Traditional Chinese Medicine: A Low Cost Health Option
by Clark Zimmerman, L.Ac.
With the current economic crisis, many people are reevaluating their health care options. The videa of preventative care begins to look even more attractive when money becomes tight. Chinese medicine is among the least expensive health care options in our country today. I recently read an article in Acupuncture Today journal that I found to be very relevant for the times. It talked about the often exorbitant costs associated with western medical diagnostics and treatments. The article mentions, for instance, that especialists typically charge between $100-$500 for an office visit. Then they usually rely on MRI’s, x-rays, and CT scans that can cost thousands of dollars more. These costs only help with a diagnosis; treatment options, which often include surgery or pharmaceutical prescriptions, can cost significantly more money. With all of these expenses, there is still no guarantee that the problem will be fixed.
This reminded me of a patient that I recently treated in our clinic who came in complaining of moderate to severe abdominal pain. After spending nearly $5000 on 3 separate MRI’s, the doctors were still baffled by the womans condition. They said that the next option would be to perform exploratory surgery, which was still no guarantee to discover the underlying cause. I was suprised to discover that none of the specialists had considered that the problem was a simple strained muscle. When the patient came into my office, I performed some simple Chinese diagnostic techniques and discovered in abot 5 minutes that the woman had a strained psoas muscle. I gave her an acupuncture treatment and the next day she reported that the pain had almost completely subsided. A few days later her pain was totally gone. The cost of her treatment was $75. IF she had tried acupuncture first she would have not only saved over $5,000, but she also would have avoided a good deal of the stress that was involved in the 2 week process of unsuccessful diagnosis. This is not to suggest that Chinese medicine is always an adequate substitution for western medical diagnosis and treatment, though Chinese medicine often offers a cheaper and more effective solution.
As I mentioned earlier, Western medicine often relies on pharmaceutical drugs to treat a variety of health problems. In the Acupuncture Today article, the author mentions that a one month supply of a newer pharmaceutical can cost more than $100 per drug. Given the fact that many people are taking more than one drug, this can add up to a significant monthly expense. Chinese herbal medicine offers a cheaper alternative to pharmaceuticals. Herbal formulas typically cost between $30-$50 per month. They attempt to address an overall pattern and therefor can treat many symptoms with one simple formula. They also are typically free of the uncomfortable or dangerous side-effects that can accompany man Western pharmaceuticals.
I treated a patient who suffered from chronic pancreatitis, an extremely painful condition that is often treated with powerful opiate drugs. The treatment only focuses on dulling the pain, getting the patient through an acute attack, but does little to prevent the condition from returning. The patient had attacks at regular 2 month intervals that sent him to the hospital emergency room for 3-4 days. Since he had lost his insurance, his bi-monthly hospital stays could cost him as much as $20,000 each visit. I treated him with acupuncture for the acute pain, but it was the herbal prescription that truly changed the overall pattern. He took herbs for 4 months at about $60 per month, for a total of $240. After 4 months of taking an herbal prescription his costly chronic disease changed course. Now, over 6 months later, he has been pain free, free from medication, and is no longer having to make expensive trips to the ER. He is also free of the fatigue and dullness of thought that accompany chronic opiate use. One reason that Chinese medicine can be so cost effective is that rather than prescribing treatment protocols that only treat the symptoms, Chinese medicine attempts to treat the root of a problem. If the root is successfully addressed, the symptoms typically go away and are less likely to return.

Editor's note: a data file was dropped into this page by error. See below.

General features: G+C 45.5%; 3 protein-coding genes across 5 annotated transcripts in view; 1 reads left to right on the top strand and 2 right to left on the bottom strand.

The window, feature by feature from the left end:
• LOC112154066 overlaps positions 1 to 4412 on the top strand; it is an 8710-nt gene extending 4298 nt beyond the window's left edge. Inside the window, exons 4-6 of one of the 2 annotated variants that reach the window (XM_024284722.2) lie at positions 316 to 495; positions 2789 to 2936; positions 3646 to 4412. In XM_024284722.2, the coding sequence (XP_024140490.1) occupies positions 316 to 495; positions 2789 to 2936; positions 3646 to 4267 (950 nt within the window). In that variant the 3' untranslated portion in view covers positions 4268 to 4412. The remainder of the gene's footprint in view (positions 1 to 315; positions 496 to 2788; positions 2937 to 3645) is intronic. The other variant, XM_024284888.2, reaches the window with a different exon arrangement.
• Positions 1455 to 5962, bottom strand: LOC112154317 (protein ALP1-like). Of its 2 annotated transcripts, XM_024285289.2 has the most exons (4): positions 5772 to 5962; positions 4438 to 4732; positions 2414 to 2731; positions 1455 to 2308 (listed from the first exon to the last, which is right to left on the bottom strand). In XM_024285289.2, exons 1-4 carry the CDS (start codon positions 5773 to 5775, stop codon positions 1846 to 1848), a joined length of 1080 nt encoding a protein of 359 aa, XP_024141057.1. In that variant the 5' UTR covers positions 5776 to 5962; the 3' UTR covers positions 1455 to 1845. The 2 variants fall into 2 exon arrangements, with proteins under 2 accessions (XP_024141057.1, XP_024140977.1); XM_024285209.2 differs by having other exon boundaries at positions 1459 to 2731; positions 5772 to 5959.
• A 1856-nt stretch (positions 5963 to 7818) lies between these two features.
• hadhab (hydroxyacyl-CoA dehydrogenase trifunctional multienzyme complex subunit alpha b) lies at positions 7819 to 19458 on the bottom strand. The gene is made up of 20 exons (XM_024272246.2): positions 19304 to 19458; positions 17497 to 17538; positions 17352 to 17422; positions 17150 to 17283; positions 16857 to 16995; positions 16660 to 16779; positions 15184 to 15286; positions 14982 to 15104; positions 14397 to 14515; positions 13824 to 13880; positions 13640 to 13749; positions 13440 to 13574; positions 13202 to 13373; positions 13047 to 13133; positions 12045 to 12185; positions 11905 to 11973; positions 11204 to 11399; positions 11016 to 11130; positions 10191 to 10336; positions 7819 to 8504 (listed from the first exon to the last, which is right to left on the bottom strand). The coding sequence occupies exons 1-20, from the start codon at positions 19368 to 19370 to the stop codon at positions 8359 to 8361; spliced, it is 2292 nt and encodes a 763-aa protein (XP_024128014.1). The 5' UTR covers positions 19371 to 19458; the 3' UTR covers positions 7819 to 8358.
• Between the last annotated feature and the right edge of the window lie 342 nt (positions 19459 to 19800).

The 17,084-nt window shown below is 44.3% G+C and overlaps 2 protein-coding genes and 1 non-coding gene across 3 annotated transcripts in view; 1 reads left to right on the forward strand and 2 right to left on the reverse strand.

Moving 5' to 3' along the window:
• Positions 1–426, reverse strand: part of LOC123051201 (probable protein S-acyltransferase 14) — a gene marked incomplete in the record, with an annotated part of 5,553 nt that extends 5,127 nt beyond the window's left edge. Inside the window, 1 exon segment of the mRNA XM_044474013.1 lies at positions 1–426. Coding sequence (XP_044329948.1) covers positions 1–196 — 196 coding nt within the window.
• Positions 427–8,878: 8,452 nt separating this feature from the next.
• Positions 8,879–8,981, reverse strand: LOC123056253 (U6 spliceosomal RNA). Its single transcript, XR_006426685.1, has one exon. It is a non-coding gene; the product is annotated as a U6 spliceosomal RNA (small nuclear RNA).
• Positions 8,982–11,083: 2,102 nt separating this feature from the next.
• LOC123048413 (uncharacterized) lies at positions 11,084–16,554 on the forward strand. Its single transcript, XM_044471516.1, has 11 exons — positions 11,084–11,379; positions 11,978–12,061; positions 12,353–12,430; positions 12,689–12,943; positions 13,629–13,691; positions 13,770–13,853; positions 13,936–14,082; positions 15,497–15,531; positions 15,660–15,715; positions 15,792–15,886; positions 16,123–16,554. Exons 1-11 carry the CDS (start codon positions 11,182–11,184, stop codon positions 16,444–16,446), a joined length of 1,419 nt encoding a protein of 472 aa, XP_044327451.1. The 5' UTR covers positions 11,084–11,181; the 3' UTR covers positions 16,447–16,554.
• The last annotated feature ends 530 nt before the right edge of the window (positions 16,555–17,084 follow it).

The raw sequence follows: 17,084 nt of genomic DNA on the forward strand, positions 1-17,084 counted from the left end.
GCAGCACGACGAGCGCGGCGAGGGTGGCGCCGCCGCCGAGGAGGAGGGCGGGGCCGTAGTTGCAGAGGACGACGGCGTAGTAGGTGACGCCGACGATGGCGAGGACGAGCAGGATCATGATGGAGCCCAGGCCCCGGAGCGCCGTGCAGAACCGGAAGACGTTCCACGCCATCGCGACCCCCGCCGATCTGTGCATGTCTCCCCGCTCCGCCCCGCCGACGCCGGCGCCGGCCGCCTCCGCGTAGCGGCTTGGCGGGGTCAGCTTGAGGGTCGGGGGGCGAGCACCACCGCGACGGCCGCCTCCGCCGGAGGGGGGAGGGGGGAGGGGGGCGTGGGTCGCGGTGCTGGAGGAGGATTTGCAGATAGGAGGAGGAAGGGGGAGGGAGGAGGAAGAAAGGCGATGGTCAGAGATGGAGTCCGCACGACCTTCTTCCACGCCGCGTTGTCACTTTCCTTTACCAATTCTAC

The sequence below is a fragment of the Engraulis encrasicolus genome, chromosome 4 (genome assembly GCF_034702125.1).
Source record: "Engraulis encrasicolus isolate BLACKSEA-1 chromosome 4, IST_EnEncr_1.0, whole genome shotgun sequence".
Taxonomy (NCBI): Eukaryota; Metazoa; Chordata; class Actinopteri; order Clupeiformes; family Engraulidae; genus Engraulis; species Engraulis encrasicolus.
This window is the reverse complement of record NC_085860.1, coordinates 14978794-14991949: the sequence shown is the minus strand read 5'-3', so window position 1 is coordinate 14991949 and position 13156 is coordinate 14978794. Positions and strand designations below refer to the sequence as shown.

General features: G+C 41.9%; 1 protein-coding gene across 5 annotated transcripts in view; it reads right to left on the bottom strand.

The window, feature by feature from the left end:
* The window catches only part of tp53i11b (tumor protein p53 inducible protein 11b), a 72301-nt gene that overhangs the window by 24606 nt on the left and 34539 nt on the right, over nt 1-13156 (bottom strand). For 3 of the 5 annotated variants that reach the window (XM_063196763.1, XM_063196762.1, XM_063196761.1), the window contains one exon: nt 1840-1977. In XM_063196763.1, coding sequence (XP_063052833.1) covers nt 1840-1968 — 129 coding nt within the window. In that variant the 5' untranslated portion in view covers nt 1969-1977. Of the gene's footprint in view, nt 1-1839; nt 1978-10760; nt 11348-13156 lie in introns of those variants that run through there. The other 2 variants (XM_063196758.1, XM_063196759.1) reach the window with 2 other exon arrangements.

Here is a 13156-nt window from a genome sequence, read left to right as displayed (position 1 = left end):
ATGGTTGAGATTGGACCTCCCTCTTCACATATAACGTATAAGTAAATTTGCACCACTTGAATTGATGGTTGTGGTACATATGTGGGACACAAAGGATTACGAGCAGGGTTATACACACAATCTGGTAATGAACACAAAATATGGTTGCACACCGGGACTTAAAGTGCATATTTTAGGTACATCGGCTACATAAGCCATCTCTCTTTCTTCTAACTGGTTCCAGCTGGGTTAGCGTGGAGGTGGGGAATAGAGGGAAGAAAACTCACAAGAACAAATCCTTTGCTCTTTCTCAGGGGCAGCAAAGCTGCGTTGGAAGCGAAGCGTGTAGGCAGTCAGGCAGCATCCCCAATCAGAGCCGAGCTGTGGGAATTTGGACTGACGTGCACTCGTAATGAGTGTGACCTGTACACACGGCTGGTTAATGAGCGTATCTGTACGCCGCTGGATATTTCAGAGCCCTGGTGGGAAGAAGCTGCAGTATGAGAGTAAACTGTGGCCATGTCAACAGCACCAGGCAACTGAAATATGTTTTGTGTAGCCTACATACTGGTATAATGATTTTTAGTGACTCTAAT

Chinese medicine also puts more emphasis on prevention of disease, rather than treating a disease once it has settled in. Chinese medicine also puts a great deal of emphasis on dietary influences. I have treated several patients that simply needed to try out certain dietary alternatives. Dairy and wheat are common culprits that can cause havoc on an unsuspecting patients health. I have treated more than one person with chronic digestive disress that only needed to remove dairy products from their menu to elicit huge and lasting improvements in their health. Since Chinese medicine is a holistic form of medicine, we look at the entire picture of a person’s health, whereas western medicine is often so specialized that it sometimes misses the most simple and easiest solutions. While western medicine is unmatched in its treatment of trauma and serious, life threatening illness, it often times is unable to effectively treat chronic, lifestyle based issues.
I treat a woman who was diagnosed with Type 2 Diabetes, that had received virtually no dietary counseling. After discussing some simple adjustments that she could make in her diet, she reported that her blood glucose levels had dropped significantly and that she not only was requiring less insulin, she was feeling much more energetic.
As the old sying goes, an ounce of prevention is worth a pound of cure. This seems especially relevent in time of financial downturns. If you have a health concern, consider Chinese medicine as a safe, effective, and money saving option.